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Assumption Cathedral, Bangkok

I didn’t ask for any special music, but the choir opened with a spirited version of “Amazing Grace”, and at Communion, “Eagle’s Wings”. This is a pretty crazy coincidence – when we were kids on holidays in Donegal we found a monument to a downed WW2 pilot on a lonely strand. The inscription read “I raised you on eagle’s wings and bore you to Myself”. Joanna loved it and copied it into a notebook. It was one of the possible verses that her husband and I spoke about for her own headstone.

It was played at the same point during her funeral Mass.

Then ­“How great thou art”… Another of her favourites and one Lena and I had at our wedding. Then nine minutes silence for the King, and a beautiful, tender “Pie Jesu”.

“For our brother King Bumibohl, and our sister Joanna.”  That’s one last crazy coincidence only me, Mary Lowry, Nicholas Lowry and Paula Lowry Hand will get, and laugh at loudly.

I may have been so far from them, but Joanna Lowry McCann made sure there were enough surprises to keep us smiling as one through all our tears.

Long-standing readers of this blog will know that I don’t share my children’s tastes in liturgy, but I have to agree that these coincidences are truly remarkable and extraordinarily apt.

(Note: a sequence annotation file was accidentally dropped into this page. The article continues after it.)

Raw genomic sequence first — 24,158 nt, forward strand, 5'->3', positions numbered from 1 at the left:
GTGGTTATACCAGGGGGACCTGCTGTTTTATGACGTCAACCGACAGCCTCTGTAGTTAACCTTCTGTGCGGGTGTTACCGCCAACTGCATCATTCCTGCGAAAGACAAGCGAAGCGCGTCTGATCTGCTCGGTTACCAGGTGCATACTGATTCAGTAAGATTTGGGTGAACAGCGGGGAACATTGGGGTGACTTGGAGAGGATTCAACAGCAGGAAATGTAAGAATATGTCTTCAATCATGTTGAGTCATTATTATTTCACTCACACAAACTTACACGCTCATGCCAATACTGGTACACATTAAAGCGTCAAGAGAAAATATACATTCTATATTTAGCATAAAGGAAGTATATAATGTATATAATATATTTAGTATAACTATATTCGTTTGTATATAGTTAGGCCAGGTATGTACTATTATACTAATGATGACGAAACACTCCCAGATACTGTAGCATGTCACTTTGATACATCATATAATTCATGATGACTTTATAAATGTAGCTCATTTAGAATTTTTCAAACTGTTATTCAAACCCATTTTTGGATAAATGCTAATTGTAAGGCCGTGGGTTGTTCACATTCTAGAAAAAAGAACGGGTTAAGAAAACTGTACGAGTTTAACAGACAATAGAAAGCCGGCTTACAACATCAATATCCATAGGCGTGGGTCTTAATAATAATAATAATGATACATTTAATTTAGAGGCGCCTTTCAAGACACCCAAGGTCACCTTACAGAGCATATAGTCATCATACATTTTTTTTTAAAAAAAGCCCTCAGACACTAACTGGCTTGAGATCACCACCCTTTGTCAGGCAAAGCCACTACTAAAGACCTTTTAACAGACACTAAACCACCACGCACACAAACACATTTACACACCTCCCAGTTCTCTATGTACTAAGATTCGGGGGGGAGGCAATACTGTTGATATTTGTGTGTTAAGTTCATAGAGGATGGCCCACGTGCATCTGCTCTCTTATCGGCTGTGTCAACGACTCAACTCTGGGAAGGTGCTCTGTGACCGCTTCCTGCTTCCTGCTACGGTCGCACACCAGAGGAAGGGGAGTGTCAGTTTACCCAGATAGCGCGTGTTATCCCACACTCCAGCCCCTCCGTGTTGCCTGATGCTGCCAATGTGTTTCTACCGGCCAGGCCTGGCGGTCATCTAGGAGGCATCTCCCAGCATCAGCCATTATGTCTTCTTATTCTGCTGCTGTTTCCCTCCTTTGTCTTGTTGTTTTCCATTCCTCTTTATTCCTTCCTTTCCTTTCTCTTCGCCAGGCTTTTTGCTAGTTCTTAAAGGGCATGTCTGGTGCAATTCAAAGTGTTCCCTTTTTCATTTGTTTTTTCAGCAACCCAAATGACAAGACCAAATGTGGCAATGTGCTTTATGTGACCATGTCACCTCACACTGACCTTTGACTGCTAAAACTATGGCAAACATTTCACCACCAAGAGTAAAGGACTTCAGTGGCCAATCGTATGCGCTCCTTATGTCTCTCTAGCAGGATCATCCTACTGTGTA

Here’s a message and some pictures from Joanna’s elder sister Paula Hand:

Joanna’s 1st Anniversary today. Dad did her proud as he served at the traditional Latin Mass in her memory, at  Newtownmountkennedy this morning. And in true Lowry fashion we had a Nice Lunch afterwards. We have kept each other going through a tough year. We miss her dreadfully.                                         
                                               Stramentaria with Joanna’s younger brother Luke
       Luke takes his first selfie—with 
               big sister Paula Hand
 
     A greedy old devil  stealing  chocolate brownie from  grandson Francis 
These pictures of Paula’s reveal quite a mystery: how the Lord can give a family a  kind of joy even in the midst of a profound sorrow.

 

October 14th, 2016

Vanishing Young Irish Catholics

If I were to say the future of the Irish Church looks dark, you might well retort: “So what else is new?” But I don’t mean anything so simplistic as to say the outlook is depressing, although indeed it is.

When I was in Knock last weekend for a Mass organised by the Latin Mass Society of Ireland (yes, it went very well, with a congregation of well over 120 on a Saturday afternoon) the first thing I noticed was the great contrast in the age and racial composition of  pilgrims, compared with 20 years ago.  Now, as then, a majority of those circumnavigating the old parish church were fairly elderly, but last weekend there were hardly any white young adults at all.

A very large proportion of pilgrims were Indian. Some, judging from the Portuguese inscriptions on their  tee-shirts, must have been from Goa. There were also plenty of Africans, some groups consisting of three generations. It was most edifying to see one old African, sitting on a bench, leading the rosary while his children and grandchildren  made the responses most reverently.